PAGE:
The day after publishing its editorial endorsing the Conservative Party, The Globe and Mail hosted a live Q&A to answer questions about the decision. And, as Jennifer MacMillan, the Globe‘s communities editor, said: “The editorial endorsement has spurred an incredible amount of discussion online.” One frequent question, she added, is best summed up by a certain commenter: “Why do newspapers endorse any political candidate??? Their job is to report the news, not make it.”

The day after publishing its editorial endorsing the Conservative Party, The Globe and Mail hosted a live Q&A to answer questions about its decision. And, as Jennifer MacMillan, the Globe’s communities editor, said: “The editorial endorsement has spurred an incredible amount of discussion online.” One frequent question, she added, is best summed up by a certain commenter: “Why do newspapers endorse any political candidate??? Their job is to report the news, not make it.”

The answer comes from John Geiger, the Globe‘s editorial board editor, and it is an interesting one:  

“The Globe has endorsed political parties from its founding in 1844. It was initially staunchly Liberal. But since its merger with The Mail and Empire in 1936, it has been independent politically. Take a look at our past endorsement editorials. We have endorsed Conservatives (Drew, Diefenbaker, Mulroney, Charest, Harper) and we have endorsed Liberals (Pearson, Trudeau, Chretien, Martin). So it’s a proud tradition, and it’s also a responsibility we take very seriously.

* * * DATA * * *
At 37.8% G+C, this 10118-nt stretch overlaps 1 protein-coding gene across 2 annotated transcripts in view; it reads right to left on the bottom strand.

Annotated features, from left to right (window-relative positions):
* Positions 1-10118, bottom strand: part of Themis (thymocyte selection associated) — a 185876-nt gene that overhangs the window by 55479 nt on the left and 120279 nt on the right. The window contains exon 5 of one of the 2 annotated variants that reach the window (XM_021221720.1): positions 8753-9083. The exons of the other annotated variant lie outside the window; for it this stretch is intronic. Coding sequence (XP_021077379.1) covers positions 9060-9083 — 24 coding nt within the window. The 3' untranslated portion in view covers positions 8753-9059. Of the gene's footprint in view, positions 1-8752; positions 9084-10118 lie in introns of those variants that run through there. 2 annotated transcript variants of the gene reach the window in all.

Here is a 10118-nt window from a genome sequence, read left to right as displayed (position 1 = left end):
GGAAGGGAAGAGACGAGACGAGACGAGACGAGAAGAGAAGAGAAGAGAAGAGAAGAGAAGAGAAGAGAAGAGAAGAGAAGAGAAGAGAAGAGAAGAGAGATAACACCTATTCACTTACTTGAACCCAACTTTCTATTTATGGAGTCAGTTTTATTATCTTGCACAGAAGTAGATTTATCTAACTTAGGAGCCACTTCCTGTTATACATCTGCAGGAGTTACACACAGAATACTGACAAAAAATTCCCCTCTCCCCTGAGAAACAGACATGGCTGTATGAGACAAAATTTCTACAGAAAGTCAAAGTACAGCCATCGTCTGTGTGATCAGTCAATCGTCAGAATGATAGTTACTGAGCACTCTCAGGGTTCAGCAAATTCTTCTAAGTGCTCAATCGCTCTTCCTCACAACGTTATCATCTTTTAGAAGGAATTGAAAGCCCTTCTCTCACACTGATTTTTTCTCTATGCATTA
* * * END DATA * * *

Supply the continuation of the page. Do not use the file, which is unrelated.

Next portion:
“The Editorial Board has views on a great number of issues, why would we not share our view on one of the most fundamental: which party should have the honour of governing the country for the next few years? The Editorial Board met with the leaders, we’ve read the platforms, we’ve followed the election assiduously, and earlier this week we met to decide. I can tell you it was a real debate, there were different views, everyone had their say. But in the end, we settled on Mr. Harper for the reasons that are set out in the editorial. I don’t think endorsement editorials decide elections, they are simply another piece of information that voters consider before exercising their right and duty. And let’s be clear: this is the opinion of The Globe and Mail’s Editorial Board, it is not the view of the newsroom, which is non-partisan and is concerned with collecting and disseminating facts.”

So, what do you think? Should newspapers (and other media outlets) be making their endorsements public and official?

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